Rounding up a hefty month of activity. It’s not over yet. A visit from Gelb is always a welcome treat, so when he decided to spend his Easter week in Scranton, I was all for it.
It was an island of stability for him before he began his tour in Europe.
Scranton was his base to beat the lag from a long flight from Tucson.
A few nights in McCann’s Bar were had; merely to sample the black stuff, and a compulsory bag of scampi fries or two.
A delicacy round these parts, but unfound in the desert sands of Arizona.
A spin around the countryside was also on the cards, in the pouring rain of course.
Still had time to stop off at ancient burial grounds and pay our respects to the living and the dead.
A little bit of recording was also squeezed in, because why not.
Inching towards a construction of sorts, but not pushing it.
Tip tapping at it.
Whenever the feeling grabs.
And then he was off, to Zurich and beyond.
Then, I got the call to stand in for an ill guitarist for one of my favourite bands on the isle.
Jawbone are a bunch of Cork lads, and they play the best, most authentic pre-war blues I’ve heard anywhere on this island.
I felt a slight bit of pressure to fill these shoes, but I know the guys well, and luckily I had a vague knowledge of their extensive repertoire.
A couple of gigs with them, Omagh and Sligo.
Again in McCann’s Bar. But first, a quick-run through at my house.
And it was quick.
The yearn for Guinness was heavy on their minds after a long drive from Cork, so we hit the bar for a swift one before the show.
And then a few more during the show.
I tried my best to keep up, and knew what notes not to play and when not to play them.
I hung in there, and made it to the end. Sligo was similar, but with less Guinness involvement.
And then they hit the long road for another stretch of gigs while I bid them farewell and headed homeward.
Not much time to rest before I picked up Jolie Holland from the airport, fresh off the plane from Los Angeles.
She had a run of shows booked for Ireland, and kindly asked me to accompany her on guitar.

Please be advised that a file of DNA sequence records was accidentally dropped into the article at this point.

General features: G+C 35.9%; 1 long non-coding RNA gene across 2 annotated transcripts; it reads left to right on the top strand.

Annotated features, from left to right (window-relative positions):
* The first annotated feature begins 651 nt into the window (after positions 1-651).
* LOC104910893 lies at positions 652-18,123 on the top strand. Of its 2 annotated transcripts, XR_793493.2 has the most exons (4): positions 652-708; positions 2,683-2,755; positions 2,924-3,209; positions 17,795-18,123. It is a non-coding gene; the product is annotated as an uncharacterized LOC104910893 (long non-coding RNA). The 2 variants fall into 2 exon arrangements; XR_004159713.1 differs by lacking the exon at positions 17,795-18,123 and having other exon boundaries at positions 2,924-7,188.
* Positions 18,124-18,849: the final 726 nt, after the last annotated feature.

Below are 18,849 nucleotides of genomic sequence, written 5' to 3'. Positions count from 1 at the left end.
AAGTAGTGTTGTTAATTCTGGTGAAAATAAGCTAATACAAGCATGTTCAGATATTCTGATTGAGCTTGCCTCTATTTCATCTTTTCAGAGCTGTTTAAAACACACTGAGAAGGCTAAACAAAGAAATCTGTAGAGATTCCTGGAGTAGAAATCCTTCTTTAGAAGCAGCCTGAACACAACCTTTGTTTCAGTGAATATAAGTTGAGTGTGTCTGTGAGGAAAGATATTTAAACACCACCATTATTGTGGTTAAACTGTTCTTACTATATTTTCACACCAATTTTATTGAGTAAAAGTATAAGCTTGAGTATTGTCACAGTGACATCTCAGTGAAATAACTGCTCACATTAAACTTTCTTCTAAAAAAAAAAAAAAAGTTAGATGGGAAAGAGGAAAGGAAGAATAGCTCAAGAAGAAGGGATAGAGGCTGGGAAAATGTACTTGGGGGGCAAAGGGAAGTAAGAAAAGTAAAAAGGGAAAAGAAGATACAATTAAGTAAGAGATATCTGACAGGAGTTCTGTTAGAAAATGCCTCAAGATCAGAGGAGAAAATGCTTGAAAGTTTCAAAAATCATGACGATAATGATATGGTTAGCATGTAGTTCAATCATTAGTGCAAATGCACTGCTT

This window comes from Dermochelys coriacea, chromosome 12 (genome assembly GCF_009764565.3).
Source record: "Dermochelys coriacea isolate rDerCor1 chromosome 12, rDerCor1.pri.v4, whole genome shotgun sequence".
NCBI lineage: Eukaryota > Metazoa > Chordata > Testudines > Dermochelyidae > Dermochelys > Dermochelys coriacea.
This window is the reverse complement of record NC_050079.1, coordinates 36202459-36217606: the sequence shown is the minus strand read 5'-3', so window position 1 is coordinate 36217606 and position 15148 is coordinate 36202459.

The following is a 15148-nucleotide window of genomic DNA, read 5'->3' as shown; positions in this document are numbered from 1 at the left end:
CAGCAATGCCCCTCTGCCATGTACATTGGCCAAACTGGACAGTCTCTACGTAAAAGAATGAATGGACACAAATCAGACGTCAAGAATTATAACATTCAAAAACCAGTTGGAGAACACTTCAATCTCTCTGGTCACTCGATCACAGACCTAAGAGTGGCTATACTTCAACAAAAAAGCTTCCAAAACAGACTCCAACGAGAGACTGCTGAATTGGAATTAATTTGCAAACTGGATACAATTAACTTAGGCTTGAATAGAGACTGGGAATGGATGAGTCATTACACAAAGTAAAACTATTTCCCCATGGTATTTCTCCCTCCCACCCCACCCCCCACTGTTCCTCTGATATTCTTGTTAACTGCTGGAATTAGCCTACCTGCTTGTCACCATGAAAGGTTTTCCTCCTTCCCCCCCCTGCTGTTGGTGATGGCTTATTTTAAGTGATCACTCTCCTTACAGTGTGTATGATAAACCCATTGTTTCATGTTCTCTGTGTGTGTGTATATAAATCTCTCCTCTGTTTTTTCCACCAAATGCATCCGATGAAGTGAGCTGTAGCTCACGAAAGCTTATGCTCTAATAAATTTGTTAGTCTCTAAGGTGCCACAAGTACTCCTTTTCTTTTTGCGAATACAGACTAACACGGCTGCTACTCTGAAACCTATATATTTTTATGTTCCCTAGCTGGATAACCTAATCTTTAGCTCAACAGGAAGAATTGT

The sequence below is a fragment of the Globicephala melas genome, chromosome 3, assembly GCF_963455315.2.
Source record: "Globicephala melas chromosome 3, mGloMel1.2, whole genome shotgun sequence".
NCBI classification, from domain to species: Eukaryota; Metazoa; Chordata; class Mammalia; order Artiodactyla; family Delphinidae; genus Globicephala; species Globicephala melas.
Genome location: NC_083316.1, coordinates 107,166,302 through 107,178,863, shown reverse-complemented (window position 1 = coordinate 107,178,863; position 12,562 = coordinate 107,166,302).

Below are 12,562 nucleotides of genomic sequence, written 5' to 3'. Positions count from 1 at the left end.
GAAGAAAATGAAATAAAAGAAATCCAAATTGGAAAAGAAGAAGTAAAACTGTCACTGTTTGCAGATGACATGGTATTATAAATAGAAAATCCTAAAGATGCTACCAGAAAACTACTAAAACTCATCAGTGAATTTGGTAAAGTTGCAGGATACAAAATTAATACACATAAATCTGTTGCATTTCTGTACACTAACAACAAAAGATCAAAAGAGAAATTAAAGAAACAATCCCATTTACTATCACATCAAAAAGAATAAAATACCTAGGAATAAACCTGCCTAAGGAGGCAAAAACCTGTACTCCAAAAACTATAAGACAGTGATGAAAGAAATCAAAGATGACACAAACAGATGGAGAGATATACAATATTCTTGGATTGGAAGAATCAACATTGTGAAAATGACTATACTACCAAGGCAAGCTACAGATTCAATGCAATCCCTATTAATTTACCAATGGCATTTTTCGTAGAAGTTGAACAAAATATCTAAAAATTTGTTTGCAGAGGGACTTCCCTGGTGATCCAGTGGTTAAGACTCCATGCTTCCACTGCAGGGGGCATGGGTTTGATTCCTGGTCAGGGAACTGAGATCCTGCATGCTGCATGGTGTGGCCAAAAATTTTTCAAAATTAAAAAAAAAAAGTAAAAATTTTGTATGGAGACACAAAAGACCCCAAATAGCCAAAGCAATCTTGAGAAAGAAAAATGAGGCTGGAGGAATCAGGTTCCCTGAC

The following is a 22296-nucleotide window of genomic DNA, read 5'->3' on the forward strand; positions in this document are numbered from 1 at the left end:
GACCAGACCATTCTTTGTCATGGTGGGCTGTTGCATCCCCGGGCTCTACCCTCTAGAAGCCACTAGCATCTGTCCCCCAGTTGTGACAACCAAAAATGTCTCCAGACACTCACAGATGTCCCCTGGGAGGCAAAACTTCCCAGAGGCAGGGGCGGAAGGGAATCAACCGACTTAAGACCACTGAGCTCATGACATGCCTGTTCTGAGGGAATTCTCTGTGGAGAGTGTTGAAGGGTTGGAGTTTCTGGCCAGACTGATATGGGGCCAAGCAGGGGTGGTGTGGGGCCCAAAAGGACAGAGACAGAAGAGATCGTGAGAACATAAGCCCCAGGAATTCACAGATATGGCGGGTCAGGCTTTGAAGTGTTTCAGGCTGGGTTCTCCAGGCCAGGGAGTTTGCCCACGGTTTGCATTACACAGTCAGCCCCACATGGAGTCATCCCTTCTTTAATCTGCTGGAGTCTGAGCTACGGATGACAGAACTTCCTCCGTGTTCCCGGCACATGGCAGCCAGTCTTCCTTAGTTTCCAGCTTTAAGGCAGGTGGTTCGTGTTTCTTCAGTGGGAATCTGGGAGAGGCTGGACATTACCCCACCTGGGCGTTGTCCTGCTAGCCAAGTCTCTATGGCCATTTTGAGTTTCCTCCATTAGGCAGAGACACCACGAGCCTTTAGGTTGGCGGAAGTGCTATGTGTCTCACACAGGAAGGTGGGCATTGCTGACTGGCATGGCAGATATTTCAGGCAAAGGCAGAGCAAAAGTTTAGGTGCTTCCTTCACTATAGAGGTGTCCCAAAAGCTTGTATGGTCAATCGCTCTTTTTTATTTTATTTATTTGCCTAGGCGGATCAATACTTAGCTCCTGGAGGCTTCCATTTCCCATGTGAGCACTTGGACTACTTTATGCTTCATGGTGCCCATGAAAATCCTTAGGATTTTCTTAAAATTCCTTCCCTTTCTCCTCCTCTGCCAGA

Of course I said yes.
About 15 years ago, one of her albums, ‘Esconfida’, changed the course of my life entirely.
When we got to Scranton, we jumped immediately into rehearsing.
When hunger struck, I served up a burnt black pizza.
Inedible, of course.
We hit McCann’s to catch the trad session, and Jolie got stuck right in there; taking out her viola, and joining in.
Such a joy to watch one of my favourite artists on the planet play with my favourite local musical wizards.
A guitar was thrown my way and I sat in for a bit.
Rehearsals and recording continued for the next couple of nights, right until midnight.
Then it was down the road to Kilkenny for a couple of gigs.
We decided to take the long road back to see the Wild West.
The world’s best travel companion, Jolie played DJ, introducing me to music I never heard before in my life, while also telling wonderful ghost stories.
We made a pitstop to visit the graveside of WB Yeats, and then back for more rehearsals and recording.
Songs were subconsciously forming, and started to seep out in various forms.
An improvised dirge, kicked off by a synth and viola drone… Not one but two songs about the moon… And some sprinklings were added for flavour to a slowly forming soundtrack.
On the second leg of the trip, we were joined by her partner, Ben Boye, who just flew in with his coffin sized synth.
A true gentleman with an infectious aura of calm.
The kind of person you wouldn’t mind being stuck in an elevator with.
No time for rehearsals with Ben, it was straight to a radio show at the Beeb.
The first time that we all played together was on air.
It turned out not too shabby!
Back to Scranton to introduce Ben to the trad gang at McCann’s.
Again, Jolie and I sat in on the session, but I was merely a listener, taking it all in.
A magical night with magical people.
The handful of people in the bar were treated that night.
Then it was off to Belfast to play a show in a church in sailortown.
This was the gig that glued the whole week together; a culmination of all the ingredients.
Everything aligned to make it a perfect gig.
Afterwards we hunted for tacos, and almost found them, in a Mexican-themed bar.
A little bit of tequila was the nightcap while we dined on the Belfast version of the taco.
Another fine evening.
Dropped them to the airport the next day, as they set off to Wales and Scotland for more shows.
I was gifted a great hat – and a bunch of apples.
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